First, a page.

Japan extends evacuation zone


TOKYO (majirox news) – Japan plans to extend its evacuation zone beyond 30 km (about 19 miles) around Fukushima Dai-ichi nuclear plant because of high radiation levels. This zone includes the towns of Katsurao, Kawamata, Namie, part of Minami Soma and part of Iitate.

Japan has staunchly refused to extend its 20 km (12.5 miles) evacuation zone, despite mounting international pressure to extend it due to concerns of radiation spreading from the six damaged nuclear reactors at Fukushima plant, which engineers are still struggling to bring under control.

Yukio Edano, Japan’s top government spokesman, said the evacuation process would take about a month, at a press conference this afternoon in Tokyo.

Edano said the government has adopted the rules of the International System of Radiological Protection( ISRP) and The International Atomic Energy Agency (IAEA), which states that people living in areas with levels over 20 millisieverts should be evacuated.

Edano added that there will be another zone. “This new area will be called Emergency Preparation Evacuation Zone and will include the towns of Hirano, Naraha,Kawauchi and Minami Soma.” In other words, this area is not going to be evacuated unless there an emergency in the future.

Engineers said Sunday that they were no closer to restoring the plant’s cooling system, which is critical if overheated fuel rods are to be cooled and the six reactors brought under control.

IAEA has said the people at the existing zones were at risk. “The agency finds that unsafe radiation levels have spread as far as places such as the city of Iitate, about 25 miles away from the Fukushima Dai-ichi plant.”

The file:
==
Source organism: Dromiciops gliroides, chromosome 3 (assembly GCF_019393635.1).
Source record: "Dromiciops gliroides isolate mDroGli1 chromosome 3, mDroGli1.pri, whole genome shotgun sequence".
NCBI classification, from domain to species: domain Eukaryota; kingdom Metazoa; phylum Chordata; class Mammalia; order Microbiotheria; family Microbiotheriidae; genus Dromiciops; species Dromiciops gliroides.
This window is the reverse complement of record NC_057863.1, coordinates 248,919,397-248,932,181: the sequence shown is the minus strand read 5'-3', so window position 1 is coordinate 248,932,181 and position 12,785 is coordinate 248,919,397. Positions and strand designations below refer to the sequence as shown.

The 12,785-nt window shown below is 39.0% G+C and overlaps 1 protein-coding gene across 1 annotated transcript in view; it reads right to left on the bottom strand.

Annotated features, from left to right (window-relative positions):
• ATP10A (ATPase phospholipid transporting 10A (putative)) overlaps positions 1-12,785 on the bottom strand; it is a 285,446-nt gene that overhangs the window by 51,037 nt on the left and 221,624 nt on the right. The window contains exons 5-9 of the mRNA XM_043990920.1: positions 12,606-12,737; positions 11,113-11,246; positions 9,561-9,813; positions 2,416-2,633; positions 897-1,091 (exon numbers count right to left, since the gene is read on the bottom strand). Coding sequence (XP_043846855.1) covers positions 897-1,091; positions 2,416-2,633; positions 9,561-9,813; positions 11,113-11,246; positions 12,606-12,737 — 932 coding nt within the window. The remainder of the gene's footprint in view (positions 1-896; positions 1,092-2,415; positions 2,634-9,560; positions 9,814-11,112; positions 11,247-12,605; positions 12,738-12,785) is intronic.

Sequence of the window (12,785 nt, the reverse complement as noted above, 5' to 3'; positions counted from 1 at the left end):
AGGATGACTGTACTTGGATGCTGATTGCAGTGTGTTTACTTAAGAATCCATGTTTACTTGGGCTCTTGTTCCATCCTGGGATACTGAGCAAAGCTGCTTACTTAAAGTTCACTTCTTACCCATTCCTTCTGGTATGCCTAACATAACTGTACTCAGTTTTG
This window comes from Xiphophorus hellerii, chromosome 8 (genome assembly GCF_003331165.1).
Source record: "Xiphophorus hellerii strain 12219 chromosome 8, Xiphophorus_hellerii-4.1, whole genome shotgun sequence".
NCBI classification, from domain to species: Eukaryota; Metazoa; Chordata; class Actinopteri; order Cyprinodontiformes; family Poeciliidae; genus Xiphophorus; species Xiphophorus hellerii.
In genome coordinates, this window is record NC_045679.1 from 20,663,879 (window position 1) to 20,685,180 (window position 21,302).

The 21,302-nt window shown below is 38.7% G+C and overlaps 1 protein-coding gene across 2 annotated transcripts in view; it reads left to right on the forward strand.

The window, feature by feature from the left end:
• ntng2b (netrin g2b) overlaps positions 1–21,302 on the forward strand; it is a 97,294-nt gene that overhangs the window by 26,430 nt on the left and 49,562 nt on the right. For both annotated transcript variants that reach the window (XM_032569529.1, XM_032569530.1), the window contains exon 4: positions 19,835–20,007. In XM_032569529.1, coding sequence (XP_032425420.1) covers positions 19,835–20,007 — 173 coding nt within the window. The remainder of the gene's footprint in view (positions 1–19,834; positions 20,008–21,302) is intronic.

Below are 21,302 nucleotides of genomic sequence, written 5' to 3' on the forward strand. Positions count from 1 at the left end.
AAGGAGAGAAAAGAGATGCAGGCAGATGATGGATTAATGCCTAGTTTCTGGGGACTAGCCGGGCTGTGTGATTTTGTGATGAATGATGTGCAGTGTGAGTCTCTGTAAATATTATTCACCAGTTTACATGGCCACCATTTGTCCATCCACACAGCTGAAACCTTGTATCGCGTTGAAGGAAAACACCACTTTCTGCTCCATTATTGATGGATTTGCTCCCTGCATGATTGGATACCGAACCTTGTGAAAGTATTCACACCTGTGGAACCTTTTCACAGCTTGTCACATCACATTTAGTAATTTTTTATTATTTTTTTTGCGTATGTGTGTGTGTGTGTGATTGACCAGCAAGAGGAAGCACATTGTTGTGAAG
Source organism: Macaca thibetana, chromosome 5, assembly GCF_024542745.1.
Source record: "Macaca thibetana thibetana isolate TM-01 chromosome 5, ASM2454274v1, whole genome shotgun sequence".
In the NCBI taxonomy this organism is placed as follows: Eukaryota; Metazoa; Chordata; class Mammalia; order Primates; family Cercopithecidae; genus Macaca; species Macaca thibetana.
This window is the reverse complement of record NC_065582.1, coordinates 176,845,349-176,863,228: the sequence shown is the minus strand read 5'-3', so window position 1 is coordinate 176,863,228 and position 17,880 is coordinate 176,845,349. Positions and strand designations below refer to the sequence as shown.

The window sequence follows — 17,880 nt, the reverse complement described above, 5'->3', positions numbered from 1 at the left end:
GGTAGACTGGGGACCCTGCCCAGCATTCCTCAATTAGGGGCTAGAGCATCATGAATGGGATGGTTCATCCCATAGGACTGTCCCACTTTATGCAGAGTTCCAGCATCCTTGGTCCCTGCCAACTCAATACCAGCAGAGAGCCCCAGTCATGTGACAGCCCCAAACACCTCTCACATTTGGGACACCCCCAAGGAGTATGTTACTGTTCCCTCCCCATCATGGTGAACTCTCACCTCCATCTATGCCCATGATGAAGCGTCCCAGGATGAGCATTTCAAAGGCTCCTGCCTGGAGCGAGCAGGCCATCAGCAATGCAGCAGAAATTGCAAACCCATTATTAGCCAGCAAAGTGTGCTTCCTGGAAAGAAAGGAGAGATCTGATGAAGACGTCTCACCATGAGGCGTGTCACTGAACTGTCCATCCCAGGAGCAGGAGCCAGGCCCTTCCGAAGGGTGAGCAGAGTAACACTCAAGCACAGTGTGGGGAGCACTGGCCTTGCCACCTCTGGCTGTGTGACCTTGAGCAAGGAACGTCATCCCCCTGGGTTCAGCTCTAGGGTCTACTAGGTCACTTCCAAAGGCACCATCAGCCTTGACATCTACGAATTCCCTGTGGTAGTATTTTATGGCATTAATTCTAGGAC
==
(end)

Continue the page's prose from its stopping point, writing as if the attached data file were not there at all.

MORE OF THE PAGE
Greenpeace, an international environmental organization, said in a statement tonight, “Greenpeace welcomed the Japanese government’s announcement that it will extend the mandatory evacuation zone around the stricken Fukushima Daiichi nuclear plant to 30 km and evacuate the contaminated towns of Namie, Iidate and parts of Minamisoma within one month, but called on the authorities to also focus on long term contamination in other populated areas.”

Greenpeace had said earlier in the day (before Edan’s announcement) at a press conference,” following extended monitoring of the area outside the exclusion zone that surrounds the Fukushima plant by two specialist radiation monitoring teams, Greenpeace is calling for the greater Fukushima area to be given official protective status and for the evacuation of pregnant women and children from high risk areas in Fukushima City and Koriyama.”

Greenpeace also called on the Japanese government to evacuate several other areas, including those towns such as Iitate and Namie, after analysis of data collected by the monitoring teams suggested widespread caesium contamination.

“People in the greater Fukushima area could potentially receive radiation exposure of more than 5 millisieverts per year, which was the threshold for evacuation at Chernobyl, following the 1986 disaster,” said Greenpeace radiation expert Rianne Teule.

Tokyo Electric Power Company has issued a temporary evacuation of Fukushima nuclear plant workers following an earthquake that struck northeastern Japan and leading to a tsunami alert, Kyodo news agency reported.

The 7.1-magnitude earthquake’s epicenter was in the Fukushima prefecture, where the Fukushima nuclear plant is located.

The tsunami alert has been lifted.

The water pumps at reactors No.1, 2 and 3, which were shutdown for 55 minutes due to the evacuation and power failure, are operating again. There was not any change in radiation levels.

Nuclear safety agency regrets its response to Fukushima
Japan’s Nuclear and Industrial Safety Agency said that it has sometimes failed to manage the accidents at the Fukushima Dai-ichi power plant today. Senior agency official Hidehiko Nishiyama said the agency failed to clearly address the problems at the plant, as one emergency followed another.

He said the agency will thoroughly review what it has done so far, so that it can restore the cooling functions of the reactors while preserving the safety of the Japanese people.

The agency has been criticized for failing to coordinate media briefings with the power company. They have also been under fire for not providing enough information to the Nuclear Safety Commission, which offers technical advice to the government.

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